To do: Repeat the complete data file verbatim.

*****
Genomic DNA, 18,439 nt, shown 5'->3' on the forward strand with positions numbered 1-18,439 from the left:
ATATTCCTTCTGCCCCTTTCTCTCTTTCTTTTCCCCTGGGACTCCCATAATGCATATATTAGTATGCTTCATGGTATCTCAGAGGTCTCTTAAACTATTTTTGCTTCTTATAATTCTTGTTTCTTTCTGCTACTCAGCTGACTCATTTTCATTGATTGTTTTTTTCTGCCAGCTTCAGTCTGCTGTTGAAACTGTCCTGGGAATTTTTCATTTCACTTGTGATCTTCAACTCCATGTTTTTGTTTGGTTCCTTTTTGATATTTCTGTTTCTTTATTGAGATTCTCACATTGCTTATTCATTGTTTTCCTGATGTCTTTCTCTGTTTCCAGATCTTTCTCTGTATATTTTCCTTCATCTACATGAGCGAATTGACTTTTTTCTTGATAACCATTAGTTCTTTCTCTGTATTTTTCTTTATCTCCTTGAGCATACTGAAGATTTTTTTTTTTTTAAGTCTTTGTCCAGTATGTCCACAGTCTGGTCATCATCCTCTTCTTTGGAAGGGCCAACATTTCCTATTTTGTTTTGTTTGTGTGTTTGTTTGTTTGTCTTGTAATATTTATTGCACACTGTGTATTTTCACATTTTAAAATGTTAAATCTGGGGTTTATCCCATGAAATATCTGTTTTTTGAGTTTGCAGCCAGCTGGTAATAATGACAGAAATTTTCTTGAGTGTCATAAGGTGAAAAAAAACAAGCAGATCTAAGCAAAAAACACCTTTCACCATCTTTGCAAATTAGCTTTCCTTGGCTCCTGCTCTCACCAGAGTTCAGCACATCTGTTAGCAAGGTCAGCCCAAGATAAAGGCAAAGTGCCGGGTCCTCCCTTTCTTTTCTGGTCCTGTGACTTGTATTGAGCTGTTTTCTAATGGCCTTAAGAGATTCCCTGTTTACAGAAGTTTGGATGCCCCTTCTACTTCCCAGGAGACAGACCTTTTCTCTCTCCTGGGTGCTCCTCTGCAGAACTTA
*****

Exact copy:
Genomic DNA, 18,439 nt, shown 5'->3' on the forward strand with positions numbered 1-18,439 from the left:
ATATTCCTTCTGCCCCTTTCTCTCTTTCTTTTCCCCTGGGACTCCCATAATGCATATATTAGTATGCTTCATGGTATCTCAGAGGTCTCTTAAACTATTTTTGCTTCTTATAATTCTTGTTTCTTTCTGCTACTCAGCTGACTCATTTTCATTGATTGTTTTTTTCTGCCAGCTTCAGTCTGCTGTTGAAACTGTCCTGGGAATTTTTCATTTCACTTGTGATCTTCAACTCCATGTTTTTGTTTGGTTCCTTTTTGATATTTCTGTTTCTTTATTGAGATTCTCACATTGCTTATTCATTGTTTTCCTGATGTCTTTCTCTGTTTCCAGATCTTTCTCTGTATATTTTCCTTCATCTACATGAGCGAATTGACTTTTTTCTTGATAACCATTAGTTCTTTCTCTGTATTTTTCTTTATCTCCTTGAGCATACTGAAGATTTTTTTTTTTTTAAGTCTTTGTCCAGTATGTCCACAGTCTGGTCATCATCCTCTTCTTTGGAAGGGCCAACATTTCCTATTTTGTTTTGTTTGTGTGTTTGTTTGTTTGTCTTGTAATATTTATTGCACACTGTGTATTTTCACATTTTAAAATGTTAAATCTGGGGTTTATCCCATGAAATATCTGTTTTTTGAGTTTGCAGCCAGCTGGTAATAATGACAGAAATTTTCTTGAGTGTCATAAGGTGAAAAAAAACAAGCAGATCTAAGCAAAAAACACCTTTCACCATCTTTGCAAATTAGCTTTCCTTGGCTCCTGCTCTCACCAGAGTTCAGCACATCTGTTAGCAAGGTCAGCCCAAGATAAAGGCAAAGTGCCGGGTCCTCCCTTTCTTTTCTGGTCCTGTGACTTGTATTGAGCTGTTTTCTAATGGCCTTAAGAGATTCCCTGTTTACAGAAGTTTGGATGCCCCTTCTACTTCCCAGGAGACAGACCTTTTCTCTCTCCTGGGTGCTCCTCTGCAGAACTTA